RON KREHER, Program Policy Analyst, Division of Public Assistance,             
Department of Health and Social Services, said much of the                     
testimony has alluded to many of the medical as well as the social             
concerns regarding this legislation.  His comments would be                    
somewhat more prosaic; i.e., the potential impact this legislation             
would have on public assistance programs with respect to increasing            
the number of minor parents receiving public assistance.  The                  
division believes this legislation is likely to increase the number            
of minor parents through teen pregnancies.  When the federal                   
government adopted the welfare reform law, quite a bit of research             
was devoted to the impacts of teen pregnancies and it is known that            
women under the age of 17 who have children are much more likely to            
become dependent on public assistance and the costs associated with            
providing services to minor parents is up to 30 percent higher than            
adults who have children.  Also, it is known that children of teen             
parents, especially those born out of wedlock, are three times more            
likely to become public assistance recipients than the average                 
population.  He said the division believes there will be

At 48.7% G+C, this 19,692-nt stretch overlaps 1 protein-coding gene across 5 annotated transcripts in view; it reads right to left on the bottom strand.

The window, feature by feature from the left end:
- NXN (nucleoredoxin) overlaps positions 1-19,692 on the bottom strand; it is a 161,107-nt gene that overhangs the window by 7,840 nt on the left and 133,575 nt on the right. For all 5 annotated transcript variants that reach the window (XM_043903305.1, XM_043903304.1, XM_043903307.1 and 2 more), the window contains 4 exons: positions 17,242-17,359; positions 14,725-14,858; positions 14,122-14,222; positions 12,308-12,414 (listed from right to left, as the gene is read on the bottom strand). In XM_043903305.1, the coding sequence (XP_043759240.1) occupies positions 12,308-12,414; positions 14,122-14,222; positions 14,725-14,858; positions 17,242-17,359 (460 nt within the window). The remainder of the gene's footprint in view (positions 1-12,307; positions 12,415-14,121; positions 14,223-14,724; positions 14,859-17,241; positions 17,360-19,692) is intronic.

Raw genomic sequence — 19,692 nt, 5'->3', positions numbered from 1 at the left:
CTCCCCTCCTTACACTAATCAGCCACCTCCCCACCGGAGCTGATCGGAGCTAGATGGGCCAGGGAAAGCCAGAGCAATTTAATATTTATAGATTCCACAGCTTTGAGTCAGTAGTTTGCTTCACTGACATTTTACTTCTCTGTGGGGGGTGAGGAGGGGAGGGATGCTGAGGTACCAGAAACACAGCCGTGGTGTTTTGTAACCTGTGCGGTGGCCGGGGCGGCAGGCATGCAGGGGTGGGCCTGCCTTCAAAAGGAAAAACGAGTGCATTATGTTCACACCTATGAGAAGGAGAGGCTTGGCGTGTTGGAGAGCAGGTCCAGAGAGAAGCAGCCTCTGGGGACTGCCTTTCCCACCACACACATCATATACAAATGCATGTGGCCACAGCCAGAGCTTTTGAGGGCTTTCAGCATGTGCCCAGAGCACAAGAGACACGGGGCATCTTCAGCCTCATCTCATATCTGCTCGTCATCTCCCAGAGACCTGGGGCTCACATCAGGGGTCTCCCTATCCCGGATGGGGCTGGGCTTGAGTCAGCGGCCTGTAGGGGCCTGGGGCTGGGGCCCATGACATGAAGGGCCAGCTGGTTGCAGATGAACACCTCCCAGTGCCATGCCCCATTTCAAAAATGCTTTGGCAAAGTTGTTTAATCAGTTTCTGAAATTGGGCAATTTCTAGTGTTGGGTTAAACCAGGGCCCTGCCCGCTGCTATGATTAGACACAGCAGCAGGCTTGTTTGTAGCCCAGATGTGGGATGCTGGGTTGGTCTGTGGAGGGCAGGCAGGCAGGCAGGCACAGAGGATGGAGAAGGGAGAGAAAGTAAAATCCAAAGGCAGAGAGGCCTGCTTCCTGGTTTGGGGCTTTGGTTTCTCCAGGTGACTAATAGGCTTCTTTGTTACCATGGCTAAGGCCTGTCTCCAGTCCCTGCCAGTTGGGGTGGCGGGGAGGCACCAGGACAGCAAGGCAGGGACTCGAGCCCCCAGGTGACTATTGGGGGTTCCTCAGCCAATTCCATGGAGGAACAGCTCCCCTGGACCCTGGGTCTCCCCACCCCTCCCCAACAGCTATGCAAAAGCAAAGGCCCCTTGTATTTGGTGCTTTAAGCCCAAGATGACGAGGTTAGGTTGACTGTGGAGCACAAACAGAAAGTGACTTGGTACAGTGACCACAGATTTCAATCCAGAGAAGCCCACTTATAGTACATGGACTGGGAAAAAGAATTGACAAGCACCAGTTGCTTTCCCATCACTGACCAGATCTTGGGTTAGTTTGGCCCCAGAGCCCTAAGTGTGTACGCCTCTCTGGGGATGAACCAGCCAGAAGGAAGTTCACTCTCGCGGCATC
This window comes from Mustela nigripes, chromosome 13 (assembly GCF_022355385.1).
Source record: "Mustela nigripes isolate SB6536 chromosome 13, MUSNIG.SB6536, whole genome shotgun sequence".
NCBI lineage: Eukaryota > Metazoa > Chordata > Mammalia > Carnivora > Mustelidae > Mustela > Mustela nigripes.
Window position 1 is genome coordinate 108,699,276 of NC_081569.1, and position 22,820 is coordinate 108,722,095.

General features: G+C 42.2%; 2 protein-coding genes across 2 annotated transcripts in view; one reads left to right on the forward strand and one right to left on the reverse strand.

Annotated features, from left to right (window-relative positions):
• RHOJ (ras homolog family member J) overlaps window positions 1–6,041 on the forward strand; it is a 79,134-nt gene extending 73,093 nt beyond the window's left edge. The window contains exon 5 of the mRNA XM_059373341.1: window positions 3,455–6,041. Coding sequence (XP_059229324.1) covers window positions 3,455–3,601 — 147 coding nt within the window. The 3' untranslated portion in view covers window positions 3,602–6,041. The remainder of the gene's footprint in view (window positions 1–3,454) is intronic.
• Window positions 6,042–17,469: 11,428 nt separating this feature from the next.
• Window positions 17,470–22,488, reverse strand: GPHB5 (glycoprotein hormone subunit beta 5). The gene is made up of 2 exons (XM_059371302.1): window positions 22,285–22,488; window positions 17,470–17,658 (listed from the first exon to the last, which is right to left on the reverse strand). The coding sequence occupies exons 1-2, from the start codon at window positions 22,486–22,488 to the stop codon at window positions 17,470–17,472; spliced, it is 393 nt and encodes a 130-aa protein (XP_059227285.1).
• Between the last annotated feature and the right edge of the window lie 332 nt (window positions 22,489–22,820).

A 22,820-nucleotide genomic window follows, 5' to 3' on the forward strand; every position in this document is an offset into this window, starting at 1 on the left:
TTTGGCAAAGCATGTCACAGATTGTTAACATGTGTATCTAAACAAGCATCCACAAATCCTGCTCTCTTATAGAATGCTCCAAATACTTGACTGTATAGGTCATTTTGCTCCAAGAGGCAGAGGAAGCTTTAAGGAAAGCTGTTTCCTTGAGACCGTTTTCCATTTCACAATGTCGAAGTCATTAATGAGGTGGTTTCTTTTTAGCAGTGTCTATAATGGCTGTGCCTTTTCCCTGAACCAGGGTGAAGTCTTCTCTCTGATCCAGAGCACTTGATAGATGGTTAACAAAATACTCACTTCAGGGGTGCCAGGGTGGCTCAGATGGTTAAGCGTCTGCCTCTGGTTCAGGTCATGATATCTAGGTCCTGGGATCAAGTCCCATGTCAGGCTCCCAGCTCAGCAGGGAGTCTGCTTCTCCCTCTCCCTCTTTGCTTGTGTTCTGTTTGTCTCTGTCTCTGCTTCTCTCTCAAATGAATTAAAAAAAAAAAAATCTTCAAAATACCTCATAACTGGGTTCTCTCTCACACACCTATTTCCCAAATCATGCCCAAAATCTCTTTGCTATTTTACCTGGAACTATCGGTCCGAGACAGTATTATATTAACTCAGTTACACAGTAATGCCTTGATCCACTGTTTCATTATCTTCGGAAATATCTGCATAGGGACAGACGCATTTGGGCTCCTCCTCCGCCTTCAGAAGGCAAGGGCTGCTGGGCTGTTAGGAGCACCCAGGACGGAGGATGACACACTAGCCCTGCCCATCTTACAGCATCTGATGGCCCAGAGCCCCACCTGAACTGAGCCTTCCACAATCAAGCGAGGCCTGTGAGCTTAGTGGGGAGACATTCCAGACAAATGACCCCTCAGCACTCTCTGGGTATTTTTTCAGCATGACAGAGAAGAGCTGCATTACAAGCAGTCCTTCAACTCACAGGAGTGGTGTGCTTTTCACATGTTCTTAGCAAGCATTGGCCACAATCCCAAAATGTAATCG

significant fiscal impacts as a result of this legislation which is            
indicated on the division's fiscal note.                                       
Number 0655                                                                    
REPRESENTATIVE PORTER asked how the division had determined that               
123 pregnancies would result if this legislation were to pass.                 
MS. PEARSON said, "We took the information that we found basically             
- part of it's in the original bill analysis, but the figures I                
gave you for the number of young women who are using oral                      
contraceptives, which was 669, the research says that about 41                 
percent of young women say that if they had to involve their                   
parents they would not seek contraceptives.  So we took that 41                
percent - brought that down, that's 274 and then the research also             
says that sexually active women not using a contraceptive, 90 out              
of 100 will be pregnant at the end of one year.  So we took the 90             
percent of the 274; that gave us 246 and if we were just going to              
go straight across, we would say 246 are going to get pregnant and             
at that point we no longer had any research, we just made an                   
arbitrary and capricious decision that half of those young women               
would find some other alternative that would work for them - a less            
reliable, you know, foam or something like that - and so that's how            
we came up with the number 123.  Everything can be backed by                   
research to the 246, but when we said half of that, that was just              
our best guess of what would likely happen."                                   
CHAIRMAN BUNDE asked Becca Brown to come forward to present her                
comments at this time.                                                         
Number 0780                                                                    
BECCA BROWN testified on behalf of herself and supported much of